The world’s most famous vampire has been “undead” for over a century.
LENGTH: 45 Minutes
MSRP PRICE: $24.95
CATALOG #: 20296
UPC #: 6-4603202969-7
ISBN #: 1-56839-221-4
RELEASE YEAR: 2004
PRODUCER: Langbein & Skalnik Media
The famous novel Dracula, written by Irish author Bram Stoker, was a mixture of reality, superstition, fearful fantasies and history. Stoker’s role model for the novel was an actual Romanian Prince born in the 15th century: Vlad Tepes or “Vlad the Impaler,” so named because of his favorite method of executing his enemies – the horrific medieval torture known as “impaling.” And so “Vlad the Impaler” and the Transylvania vampire Count Dracula, became forevermore, one and the same.
The image of the vampire has been seen in novels, films, plays, paintings, and even a new musical, Dance of Vampires, directed by Roman Polanski. This captivating new documentary travels to the heart of Transsylvania, in today’s Romania, to uncover the historical truths behind the legend of Dracula. Today, vampire tourism in Romania is booming. A self-described vampire hunter, Paul Daian, believes that vampires lurk in the streets of today’s Bucharest and can adopt various forms. A Viennese dermatologist, Christian Honigsmann, discusses his theory that porphyria, a widespread genetic illness in Transsylvania in those days, was behind many vampire superstitions, especially the idea of their fear of sunlight. And Princess Brianna Caradja, a descendant of Vlad Tepes’ talks about her famous ancestor.
“Even now Romanians use expressions such as, ‘Where is a Vlad Tepes now, we would need somebody like him now to make the country better.’ So in this way, yes, I’m proud.” – Princess Brianna Caradja, Dracula’s great granddaughter in the 27th generation.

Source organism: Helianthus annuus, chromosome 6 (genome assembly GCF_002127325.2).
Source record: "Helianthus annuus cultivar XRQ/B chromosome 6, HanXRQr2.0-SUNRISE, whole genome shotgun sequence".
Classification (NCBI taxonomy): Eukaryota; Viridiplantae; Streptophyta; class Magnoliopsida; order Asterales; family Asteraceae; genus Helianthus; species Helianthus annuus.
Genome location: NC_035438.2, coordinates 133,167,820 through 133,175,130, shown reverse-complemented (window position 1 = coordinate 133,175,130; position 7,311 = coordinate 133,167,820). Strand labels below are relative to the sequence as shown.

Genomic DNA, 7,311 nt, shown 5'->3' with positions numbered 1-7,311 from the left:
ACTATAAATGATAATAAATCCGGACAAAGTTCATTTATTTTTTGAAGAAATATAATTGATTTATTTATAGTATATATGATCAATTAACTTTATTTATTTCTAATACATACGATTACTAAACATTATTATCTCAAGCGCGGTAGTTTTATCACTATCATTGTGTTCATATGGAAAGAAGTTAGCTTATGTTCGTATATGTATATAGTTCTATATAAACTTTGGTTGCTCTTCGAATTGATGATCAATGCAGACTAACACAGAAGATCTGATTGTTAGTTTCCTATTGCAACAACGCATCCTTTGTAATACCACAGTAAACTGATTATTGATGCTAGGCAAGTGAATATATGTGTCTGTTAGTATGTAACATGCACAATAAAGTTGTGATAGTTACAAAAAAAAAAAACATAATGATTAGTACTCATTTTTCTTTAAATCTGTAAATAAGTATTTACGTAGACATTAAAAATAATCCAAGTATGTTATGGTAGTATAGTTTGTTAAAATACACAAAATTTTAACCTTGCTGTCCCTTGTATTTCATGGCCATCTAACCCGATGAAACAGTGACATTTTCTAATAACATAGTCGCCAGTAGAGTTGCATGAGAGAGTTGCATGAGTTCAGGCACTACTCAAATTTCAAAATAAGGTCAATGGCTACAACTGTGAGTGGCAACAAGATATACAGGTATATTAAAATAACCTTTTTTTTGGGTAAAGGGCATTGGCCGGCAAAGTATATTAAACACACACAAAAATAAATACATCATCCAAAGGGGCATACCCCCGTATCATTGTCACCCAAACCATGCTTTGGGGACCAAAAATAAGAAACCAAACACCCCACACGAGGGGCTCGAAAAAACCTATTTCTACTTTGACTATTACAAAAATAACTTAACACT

“As the Sultan approached the capital, he not only saw scorched earth but something far more terrifying: 20,000 people, impaled by Vlad Tepes.” – Raymond McNally, historian, Boston College
“A film by Matthias Kessler “This incisive documentary examines the vampire tourism phenomenon, and provides a good historical perspective on the superstitions and folklore that propelled the Dracula myth to its current status. Sure to be popular. Recommended. Three Stars.” – Video Librarian
“The film features interviews with scholars as well as one of Vlad’s living relatives, along with footage of his castle and a few of the spots featured in Stoker’s novel. In addition to Vlad’s history, this also touches on vampire lore. Very informative and great grisly fun. …Recommended.” – Library Journal
“Is Dracula real or just a myth? Where did the Irish author, Bram Stoker, come up with this famous vampire and who did he base his story on? Dracula: The True Story takes a look at this phenomena of the greatest known undead. With the current interest in horror stories, this video would be a great introduction to the genre. … and is a great introduction to the study of the novel.” – School Library Journal
“Dracula: The True Story is an informative new documentary traveling to the heart of Transylvania (in today’s Romanian) to uncover the historical truths behind the legend of Dracula. …fascinating… Highly Recommended.” – Reviewer’s Bookwatch
“A highly informative documentary about the history of the Dracula legend. With some scenes from Nosferatu and Bram Stoker’s Dracula, this tape looks at several very real historical facts that may have spawned the mythology that eventually led Bram Stoker to create the infamous vampire. Much of the tape focuses on Vlad Tepes and his bloody deeds. There are also some modern takes on the effects of the legend in Romania. It’s interesting to see how tourism has been affected… There’s also a scientific look at several diseases that have been historically attributed to vampirism. An excellent well put together documentary that is highly recommended to anyone interested in the history of one of the greatest monsters ever created.” – The Classic Horror Website